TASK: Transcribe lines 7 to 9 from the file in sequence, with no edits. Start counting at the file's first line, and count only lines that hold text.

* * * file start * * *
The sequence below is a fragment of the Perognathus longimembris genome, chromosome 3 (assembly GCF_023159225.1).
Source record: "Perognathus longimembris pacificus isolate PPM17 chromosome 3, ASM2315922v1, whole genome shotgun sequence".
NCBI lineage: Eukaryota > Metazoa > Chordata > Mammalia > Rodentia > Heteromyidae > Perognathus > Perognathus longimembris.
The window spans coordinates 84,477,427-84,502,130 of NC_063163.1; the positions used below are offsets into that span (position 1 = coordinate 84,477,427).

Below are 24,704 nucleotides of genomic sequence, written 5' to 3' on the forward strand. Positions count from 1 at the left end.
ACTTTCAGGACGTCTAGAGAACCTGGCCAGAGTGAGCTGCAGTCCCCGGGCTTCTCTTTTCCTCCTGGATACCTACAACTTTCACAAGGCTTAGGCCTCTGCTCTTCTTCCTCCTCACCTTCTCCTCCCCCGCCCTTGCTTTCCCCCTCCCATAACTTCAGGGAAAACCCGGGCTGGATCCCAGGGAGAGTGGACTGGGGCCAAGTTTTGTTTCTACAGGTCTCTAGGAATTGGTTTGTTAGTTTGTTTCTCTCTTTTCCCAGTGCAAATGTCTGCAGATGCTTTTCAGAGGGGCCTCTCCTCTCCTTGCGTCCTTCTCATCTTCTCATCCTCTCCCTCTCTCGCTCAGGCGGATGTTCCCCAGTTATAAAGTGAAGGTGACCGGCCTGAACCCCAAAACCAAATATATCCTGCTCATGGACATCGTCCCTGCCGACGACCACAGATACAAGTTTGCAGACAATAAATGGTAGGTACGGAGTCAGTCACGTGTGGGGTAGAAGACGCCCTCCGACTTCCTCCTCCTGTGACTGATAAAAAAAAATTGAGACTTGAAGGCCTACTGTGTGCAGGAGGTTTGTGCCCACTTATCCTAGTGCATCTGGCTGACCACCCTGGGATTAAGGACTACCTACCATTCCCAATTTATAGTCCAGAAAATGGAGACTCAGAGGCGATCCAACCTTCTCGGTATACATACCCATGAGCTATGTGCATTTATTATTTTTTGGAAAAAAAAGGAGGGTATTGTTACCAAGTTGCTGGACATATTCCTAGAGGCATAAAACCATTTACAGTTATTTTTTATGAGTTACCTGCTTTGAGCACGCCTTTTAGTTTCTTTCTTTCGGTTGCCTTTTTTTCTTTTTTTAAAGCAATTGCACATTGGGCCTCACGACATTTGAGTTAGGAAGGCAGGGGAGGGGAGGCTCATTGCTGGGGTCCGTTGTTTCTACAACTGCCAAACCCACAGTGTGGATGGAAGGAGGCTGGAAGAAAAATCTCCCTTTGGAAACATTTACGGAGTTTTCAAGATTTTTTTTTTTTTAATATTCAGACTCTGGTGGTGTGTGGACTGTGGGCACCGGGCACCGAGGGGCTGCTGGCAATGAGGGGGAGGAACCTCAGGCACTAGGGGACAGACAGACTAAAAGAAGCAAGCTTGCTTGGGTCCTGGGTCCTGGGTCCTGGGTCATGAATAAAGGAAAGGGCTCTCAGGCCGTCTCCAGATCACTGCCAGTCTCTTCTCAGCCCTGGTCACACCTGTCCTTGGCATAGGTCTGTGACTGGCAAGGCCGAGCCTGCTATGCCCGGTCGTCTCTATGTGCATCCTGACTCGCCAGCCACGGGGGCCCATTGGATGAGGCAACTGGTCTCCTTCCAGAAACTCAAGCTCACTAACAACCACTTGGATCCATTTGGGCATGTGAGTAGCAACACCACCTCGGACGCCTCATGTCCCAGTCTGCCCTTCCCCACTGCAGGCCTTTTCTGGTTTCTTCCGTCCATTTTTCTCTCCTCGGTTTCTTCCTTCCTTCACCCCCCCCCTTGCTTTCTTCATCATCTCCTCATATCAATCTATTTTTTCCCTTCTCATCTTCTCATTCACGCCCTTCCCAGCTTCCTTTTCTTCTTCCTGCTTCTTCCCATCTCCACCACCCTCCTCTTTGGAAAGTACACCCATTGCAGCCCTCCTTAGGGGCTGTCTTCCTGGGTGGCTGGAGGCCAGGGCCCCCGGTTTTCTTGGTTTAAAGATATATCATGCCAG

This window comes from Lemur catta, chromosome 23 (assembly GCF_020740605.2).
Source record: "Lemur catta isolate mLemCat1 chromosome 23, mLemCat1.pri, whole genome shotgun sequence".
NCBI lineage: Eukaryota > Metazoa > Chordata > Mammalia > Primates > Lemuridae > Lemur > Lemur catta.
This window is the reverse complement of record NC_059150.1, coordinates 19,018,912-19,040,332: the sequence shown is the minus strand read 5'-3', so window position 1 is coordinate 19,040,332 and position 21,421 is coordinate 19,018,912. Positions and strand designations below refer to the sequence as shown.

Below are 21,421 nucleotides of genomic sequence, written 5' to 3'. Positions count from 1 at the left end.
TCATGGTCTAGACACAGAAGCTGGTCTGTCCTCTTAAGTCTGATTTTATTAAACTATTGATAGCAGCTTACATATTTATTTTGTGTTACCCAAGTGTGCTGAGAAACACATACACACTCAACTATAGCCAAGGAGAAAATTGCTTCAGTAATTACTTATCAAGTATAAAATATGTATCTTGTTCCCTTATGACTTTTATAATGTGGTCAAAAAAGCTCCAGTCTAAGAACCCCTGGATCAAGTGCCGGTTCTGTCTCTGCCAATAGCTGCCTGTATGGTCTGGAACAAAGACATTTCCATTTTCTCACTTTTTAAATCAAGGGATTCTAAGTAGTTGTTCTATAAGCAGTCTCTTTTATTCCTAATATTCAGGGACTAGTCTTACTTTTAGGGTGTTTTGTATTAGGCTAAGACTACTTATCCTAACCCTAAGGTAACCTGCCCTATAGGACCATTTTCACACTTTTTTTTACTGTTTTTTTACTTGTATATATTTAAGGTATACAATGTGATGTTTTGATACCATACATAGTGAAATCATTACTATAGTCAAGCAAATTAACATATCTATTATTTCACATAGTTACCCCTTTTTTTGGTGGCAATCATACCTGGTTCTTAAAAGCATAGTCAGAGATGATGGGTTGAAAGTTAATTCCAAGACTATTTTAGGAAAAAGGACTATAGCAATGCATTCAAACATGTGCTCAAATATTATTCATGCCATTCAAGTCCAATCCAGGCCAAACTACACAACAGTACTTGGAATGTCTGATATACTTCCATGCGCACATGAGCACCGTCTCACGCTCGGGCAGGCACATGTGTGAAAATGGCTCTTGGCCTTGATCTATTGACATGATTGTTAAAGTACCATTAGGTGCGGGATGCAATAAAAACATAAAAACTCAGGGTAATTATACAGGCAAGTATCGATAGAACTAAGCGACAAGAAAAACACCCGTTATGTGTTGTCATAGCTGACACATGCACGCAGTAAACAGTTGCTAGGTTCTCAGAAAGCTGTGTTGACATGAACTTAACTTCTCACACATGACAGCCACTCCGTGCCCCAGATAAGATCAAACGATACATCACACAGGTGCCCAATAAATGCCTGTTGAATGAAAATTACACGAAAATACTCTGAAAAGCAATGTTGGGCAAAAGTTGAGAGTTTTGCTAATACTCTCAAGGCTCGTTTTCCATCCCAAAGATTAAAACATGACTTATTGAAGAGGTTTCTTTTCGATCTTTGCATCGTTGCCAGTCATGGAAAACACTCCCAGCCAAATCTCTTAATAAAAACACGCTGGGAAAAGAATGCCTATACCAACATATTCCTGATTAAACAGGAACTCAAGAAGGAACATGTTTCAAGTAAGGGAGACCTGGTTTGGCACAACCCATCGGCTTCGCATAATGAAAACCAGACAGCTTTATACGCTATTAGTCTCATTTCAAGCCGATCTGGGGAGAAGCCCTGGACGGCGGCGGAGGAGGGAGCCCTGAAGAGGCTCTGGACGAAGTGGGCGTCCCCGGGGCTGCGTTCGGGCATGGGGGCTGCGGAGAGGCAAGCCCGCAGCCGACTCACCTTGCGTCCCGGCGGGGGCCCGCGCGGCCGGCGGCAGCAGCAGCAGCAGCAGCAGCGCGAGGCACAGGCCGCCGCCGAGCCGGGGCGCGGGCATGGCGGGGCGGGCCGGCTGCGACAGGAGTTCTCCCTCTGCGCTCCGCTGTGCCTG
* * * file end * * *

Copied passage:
This window comes from Lemur catta, chromosome 23 (assembly GCF_020740605.2).
Source record: "Lemur catta isolate mLemCat1 chromosome 23, mLemCat1.pri, whole genome shotgun sequence".
NCBI lineage: Eukaryota > Metazoa > Chordata > Mammalia > Primates > Lemuridae > Lemur > Lemur catta.